Ever since launching New Ways Ministry with the late Salvatorian Fr. Robert Nugent in 1977, she has been a tireless, persistent and effective advocate. She has borne the scars of abuse by church authorities with uncommon dignity.

In 1999, when then-Cardinal Joseph Ratzinger, the future Benedict XVI, prohibited her and Nugent from any pastoral work with LGBTQ persons, Gramick kept at it quietly, and went to Rome to see about having that order reversed.

When the Vatican in 2000 pressured Gramick's first religious congregation, the School Sisters of Notre Dame, to order her to cease speaking publicly about her LGBTQ ministry, she simply moved to another congregation, and, again, kept going.

Tireless is the word, certainly. Another descriptor would be successful. Another, perhaps more important, would be cunning. Sensing a change in Roman winds, Gramick and her New Ways colleagues started a direct correspondence with Francis in early 2021.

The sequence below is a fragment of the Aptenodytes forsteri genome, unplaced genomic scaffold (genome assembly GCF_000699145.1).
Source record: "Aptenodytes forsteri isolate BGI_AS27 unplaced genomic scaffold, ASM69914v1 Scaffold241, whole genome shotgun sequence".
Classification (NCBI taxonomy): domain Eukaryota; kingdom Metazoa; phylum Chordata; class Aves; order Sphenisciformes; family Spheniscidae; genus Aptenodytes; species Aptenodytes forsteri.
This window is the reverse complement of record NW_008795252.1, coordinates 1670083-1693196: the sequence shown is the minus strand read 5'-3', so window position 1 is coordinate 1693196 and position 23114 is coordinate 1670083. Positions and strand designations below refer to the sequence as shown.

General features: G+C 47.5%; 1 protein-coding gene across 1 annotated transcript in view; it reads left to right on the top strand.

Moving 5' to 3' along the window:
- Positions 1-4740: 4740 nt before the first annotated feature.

Stunningly, the pope wrote back. He called Gramick "a valiant woman," who had suffered for her ministry. He also thanked the group as a whole for their "neighborly work."

This October, Francis and Gramick met in person at the Vatican, for a historic 50-minute encounter at the pope's residence. Ever the practitioner of persistent relationship-building, Gramick made sure to alter the arrangement of the room, in order to slide her chair a little closer to the pope's.

We cannot say exactly what has made Francis more open and aware this year to the needs of LGBTQ Catholics. But certainly, that sister scooching her chair forward has had an outsized impact. For her 50 years of successful advocacy, ministry and influence, Loretto Sr. Jeannine Gramick is NCR's Newsmaker of 2023.

A version of this story appeared in the Dec 22, 2023-Jan 4, 2024 print issue under the headline: NCR’s Newsmaker of 2023: Jeannine Gramick, tireless advocate for LGBTQ Catholics.